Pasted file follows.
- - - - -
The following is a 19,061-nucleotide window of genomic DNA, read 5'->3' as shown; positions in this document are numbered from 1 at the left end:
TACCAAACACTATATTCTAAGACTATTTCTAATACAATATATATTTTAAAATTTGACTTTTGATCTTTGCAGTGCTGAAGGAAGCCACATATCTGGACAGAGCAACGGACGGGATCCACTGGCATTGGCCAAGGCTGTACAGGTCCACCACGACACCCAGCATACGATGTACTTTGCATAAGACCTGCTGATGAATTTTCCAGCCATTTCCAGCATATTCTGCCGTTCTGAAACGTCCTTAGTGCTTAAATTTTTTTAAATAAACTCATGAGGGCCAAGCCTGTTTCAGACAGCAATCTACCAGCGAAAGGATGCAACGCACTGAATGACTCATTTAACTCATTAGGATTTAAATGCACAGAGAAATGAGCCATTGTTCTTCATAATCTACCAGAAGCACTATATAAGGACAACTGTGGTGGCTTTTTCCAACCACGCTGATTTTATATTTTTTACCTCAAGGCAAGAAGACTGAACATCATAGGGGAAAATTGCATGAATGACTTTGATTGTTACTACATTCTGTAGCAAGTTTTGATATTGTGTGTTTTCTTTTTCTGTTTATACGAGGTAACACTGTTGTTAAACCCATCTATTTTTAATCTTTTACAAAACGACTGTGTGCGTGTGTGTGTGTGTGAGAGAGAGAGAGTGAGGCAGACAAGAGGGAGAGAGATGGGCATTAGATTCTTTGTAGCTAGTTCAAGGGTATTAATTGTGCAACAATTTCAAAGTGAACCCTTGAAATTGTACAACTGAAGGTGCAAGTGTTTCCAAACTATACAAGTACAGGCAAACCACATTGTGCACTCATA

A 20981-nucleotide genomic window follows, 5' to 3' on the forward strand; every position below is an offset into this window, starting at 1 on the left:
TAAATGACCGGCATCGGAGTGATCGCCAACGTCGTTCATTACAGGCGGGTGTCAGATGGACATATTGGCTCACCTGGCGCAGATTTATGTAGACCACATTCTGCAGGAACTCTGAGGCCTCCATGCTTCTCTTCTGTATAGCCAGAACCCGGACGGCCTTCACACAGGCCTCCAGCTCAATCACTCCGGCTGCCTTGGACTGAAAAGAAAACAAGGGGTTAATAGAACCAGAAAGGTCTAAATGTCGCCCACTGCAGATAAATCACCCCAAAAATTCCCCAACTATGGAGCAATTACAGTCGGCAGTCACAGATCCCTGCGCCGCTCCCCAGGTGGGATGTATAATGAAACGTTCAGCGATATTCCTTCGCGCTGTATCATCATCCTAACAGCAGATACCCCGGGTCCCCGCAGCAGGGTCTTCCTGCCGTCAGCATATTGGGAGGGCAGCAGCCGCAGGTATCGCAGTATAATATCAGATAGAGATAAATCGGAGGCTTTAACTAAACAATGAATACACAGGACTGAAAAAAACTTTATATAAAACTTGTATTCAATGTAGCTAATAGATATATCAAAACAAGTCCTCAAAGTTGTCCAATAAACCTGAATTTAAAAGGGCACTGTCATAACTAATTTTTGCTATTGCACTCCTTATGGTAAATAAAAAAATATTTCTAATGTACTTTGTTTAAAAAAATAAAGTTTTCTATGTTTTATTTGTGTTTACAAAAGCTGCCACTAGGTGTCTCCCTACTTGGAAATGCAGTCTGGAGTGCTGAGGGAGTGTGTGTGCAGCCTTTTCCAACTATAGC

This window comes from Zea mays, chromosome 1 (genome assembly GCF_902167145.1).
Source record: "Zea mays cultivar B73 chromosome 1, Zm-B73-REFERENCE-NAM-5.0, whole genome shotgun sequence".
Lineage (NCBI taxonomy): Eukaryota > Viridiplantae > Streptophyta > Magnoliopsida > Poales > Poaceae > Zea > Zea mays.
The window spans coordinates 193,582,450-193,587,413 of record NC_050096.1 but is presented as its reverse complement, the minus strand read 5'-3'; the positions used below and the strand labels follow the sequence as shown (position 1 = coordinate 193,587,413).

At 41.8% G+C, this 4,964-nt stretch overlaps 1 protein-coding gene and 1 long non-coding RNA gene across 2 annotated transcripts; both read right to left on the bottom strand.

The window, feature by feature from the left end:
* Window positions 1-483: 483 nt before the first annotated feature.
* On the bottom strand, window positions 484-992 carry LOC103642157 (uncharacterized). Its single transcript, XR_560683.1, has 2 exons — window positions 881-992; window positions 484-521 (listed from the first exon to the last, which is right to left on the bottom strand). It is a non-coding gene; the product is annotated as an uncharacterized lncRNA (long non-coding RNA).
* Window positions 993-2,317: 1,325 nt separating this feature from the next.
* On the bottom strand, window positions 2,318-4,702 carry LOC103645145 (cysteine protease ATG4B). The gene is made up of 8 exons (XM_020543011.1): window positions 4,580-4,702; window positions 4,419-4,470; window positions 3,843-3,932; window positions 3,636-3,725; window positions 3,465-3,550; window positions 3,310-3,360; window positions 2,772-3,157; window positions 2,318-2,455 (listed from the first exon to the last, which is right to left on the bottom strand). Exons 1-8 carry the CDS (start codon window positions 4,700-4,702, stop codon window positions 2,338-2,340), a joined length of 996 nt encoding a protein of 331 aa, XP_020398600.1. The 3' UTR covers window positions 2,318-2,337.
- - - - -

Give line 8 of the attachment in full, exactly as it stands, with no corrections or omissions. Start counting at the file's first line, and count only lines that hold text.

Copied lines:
The window spans coordinates 193,582,450-193,587,413 of record NC_050096.1 but is presented as its reverse complement, the minus strand read 5'-3'; the positions used below and the strand labels follow the sequence as shown (position 1 = coordinate 193,587,413).